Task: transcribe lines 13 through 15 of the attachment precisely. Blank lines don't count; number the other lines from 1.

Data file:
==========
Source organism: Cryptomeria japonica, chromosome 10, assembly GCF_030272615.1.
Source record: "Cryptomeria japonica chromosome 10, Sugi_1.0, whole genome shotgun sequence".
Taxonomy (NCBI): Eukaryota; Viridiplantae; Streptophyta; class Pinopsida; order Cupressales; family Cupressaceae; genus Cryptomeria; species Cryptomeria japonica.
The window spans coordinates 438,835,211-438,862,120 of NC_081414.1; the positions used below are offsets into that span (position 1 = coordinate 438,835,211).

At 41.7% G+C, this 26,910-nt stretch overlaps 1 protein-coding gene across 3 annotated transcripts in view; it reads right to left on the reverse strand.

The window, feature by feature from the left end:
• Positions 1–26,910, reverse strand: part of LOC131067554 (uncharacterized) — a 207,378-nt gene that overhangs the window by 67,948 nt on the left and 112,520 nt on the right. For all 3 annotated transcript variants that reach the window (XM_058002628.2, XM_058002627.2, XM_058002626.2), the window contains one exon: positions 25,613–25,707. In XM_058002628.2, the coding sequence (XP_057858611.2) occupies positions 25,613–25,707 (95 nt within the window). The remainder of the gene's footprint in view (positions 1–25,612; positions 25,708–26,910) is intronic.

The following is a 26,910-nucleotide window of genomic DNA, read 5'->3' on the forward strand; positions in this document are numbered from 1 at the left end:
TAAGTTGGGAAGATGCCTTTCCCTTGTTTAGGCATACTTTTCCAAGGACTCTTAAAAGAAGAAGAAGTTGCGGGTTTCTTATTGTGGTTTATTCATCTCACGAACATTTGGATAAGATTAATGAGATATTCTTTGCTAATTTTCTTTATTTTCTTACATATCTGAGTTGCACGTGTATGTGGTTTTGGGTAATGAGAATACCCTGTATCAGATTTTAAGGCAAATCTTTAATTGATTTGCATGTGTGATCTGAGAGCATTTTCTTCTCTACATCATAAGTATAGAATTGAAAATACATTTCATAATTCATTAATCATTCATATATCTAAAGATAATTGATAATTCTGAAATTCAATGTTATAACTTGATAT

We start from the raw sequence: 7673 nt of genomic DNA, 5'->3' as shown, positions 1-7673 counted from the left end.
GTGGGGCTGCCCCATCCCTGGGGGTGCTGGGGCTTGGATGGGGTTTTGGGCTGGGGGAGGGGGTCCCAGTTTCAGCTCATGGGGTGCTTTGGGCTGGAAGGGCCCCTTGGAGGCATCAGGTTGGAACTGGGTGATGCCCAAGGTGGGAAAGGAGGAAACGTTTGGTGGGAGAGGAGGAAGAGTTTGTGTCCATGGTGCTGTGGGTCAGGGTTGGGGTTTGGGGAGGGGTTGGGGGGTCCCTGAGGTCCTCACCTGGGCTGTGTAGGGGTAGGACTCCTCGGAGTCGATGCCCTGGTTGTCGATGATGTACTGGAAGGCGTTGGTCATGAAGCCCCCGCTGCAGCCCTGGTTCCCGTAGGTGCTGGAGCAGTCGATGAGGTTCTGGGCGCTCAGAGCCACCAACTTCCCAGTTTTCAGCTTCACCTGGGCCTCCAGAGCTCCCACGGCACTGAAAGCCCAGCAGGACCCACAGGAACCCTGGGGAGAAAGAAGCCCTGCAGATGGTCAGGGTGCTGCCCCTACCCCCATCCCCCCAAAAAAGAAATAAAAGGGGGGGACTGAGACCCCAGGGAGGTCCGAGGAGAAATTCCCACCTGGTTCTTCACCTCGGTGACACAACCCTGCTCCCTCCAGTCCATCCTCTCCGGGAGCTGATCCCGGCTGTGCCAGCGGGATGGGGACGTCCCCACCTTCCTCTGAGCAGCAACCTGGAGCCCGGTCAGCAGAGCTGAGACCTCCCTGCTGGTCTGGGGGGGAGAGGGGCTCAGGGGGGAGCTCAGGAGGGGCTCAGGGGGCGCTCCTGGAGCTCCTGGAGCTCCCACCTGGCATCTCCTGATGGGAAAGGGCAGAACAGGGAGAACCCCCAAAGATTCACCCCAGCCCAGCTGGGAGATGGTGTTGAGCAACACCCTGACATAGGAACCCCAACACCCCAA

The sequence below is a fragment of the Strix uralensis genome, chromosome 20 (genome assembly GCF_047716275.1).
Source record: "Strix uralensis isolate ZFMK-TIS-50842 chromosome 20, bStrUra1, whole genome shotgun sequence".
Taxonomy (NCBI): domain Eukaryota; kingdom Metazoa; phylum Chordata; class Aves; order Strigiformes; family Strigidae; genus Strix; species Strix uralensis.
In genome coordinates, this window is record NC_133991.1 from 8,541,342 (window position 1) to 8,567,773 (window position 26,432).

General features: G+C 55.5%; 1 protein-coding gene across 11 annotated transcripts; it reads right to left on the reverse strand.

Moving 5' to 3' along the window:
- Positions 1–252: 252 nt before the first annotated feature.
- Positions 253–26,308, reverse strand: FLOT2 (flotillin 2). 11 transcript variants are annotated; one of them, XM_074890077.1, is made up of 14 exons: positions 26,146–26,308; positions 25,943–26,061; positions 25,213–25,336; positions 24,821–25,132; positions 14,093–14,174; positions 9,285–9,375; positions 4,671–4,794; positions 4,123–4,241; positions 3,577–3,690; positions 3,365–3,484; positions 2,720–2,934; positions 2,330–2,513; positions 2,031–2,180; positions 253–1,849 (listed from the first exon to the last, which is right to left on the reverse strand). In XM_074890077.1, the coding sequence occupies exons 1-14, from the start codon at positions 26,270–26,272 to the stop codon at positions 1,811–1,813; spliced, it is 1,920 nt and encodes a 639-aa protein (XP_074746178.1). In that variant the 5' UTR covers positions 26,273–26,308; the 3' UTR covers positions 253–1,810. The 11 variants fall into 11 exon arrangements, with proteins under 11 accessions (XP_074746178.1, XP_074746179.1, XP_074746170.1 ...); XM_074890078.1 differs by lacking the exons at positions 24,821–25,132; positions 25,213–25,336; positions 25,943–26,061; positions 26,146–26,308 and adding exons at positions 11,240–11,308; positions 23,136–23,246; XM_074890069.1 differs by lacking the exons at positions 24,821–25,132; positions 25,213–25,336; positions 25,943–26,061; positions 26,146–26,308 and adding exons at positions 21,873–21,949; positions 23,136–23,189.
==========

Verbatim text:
Source record: "Strix uralensis isolate ZFMK-TIS-50842 chromosome 20, bStrUra1, whole genome shotgun sequence".
Taxonomy (NCBI): domain Eukaryota; kingdom Metazoa; phylum Chordata; class Aves; order Strigiformes; family Strigidae; genus Strix; species Strix uralensis.
In genome coordinates, this window is record NC_133991.1 from 8,541,342 (window position 1) to 8,567,773 (window position 26,432).